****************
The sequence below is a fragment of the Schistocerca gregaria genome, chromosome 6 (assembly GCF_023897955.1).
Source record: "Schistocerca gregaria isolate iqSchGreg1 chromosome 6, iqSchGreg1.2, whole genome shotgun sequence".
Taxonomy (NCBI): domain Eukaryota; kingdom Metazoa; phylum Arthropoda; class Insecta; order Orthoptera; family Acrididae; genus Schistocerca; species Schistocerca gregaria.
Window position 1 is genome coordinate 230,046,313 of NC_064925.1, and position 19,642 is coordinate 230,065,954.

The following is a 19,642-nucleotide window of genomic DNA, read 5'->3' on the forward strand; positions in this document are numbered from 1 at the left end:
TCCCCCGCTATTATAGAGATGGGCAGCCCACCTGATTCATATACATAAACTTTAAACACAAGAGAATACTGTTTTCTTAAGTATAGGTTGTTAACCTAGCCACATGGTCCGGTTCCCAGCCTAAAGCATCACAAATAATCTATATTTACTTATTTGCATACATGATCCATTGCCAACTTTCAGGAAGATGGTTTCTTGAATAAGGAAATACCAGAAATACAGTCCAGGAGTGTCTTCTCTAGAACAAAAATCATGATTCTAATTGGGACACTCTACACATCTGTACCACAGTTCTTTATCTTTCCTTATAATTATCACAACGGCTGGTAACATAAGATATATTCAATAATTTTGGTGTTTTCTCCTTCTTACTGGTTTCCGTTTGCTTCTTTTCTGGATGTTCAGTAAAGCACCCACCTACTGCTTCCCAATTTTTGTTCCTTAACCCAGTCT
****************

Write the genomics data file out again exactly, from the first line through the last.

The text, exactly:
The sequence below is a fragment of the Schistocerca gregaria genome, chromosome 6 (assembly GCF_023897955.1).
Source record: "Schistocerca gregaria isolate iqSchGreg1 chromosome 6, iqSchGreg1.2, whole genome shotgun sequence".
Taxonomy (NCBI): domain Eukaryota; kingdom Metazoa; phylum Arthropoda; class Insecta; order Orthoptera; family Acrididae; genus Schistocerca; species Schistocerca gregaria.
Window position 1 is genome coordinate 230,046,313 of NC_064925.1, and position 19,642 is coordinate 230,065,954.

The following is a 19,642-nucleotide window of genomic DNA, read 5'->3' on the forward strand; positions in this document are numbered from 1 at the left end:
TCCCCCGCTATTATAGAGATGGGCAGCCCACCTGATTCATATACATAAACTTTAAACACAAGAGAATACTGTTTTCTTAAGTATAGGTTGTTAACCTAGCCACATGGTCCGGTTCCCAGCCTAAAGCATCACAAATAATCTATATTTACTTATTTGCATACATGATCCATTGCCAACTTTCAGGAAGATGGTTTCTTGAATAAGGAAATACCAGAAATACAGTCCAGGAGTGTCTTCTCTAGAACAAAAATCATGATTCTAATTGGGACACTCTACACATCTGTACCACAGTTCTTTATCTTTCCTTATAATTATCACAACGGCTGGTAACATAAGATATATTCAATAATTTTGGTGTTTTCTCCTTCTTACTGGTTTCCGTTTGCTTCTTTTCTGGATGTTCAGTAAAGCACCCACCTACTGCTTCCCAATTTTTGTTCCTTAACCCAGTCT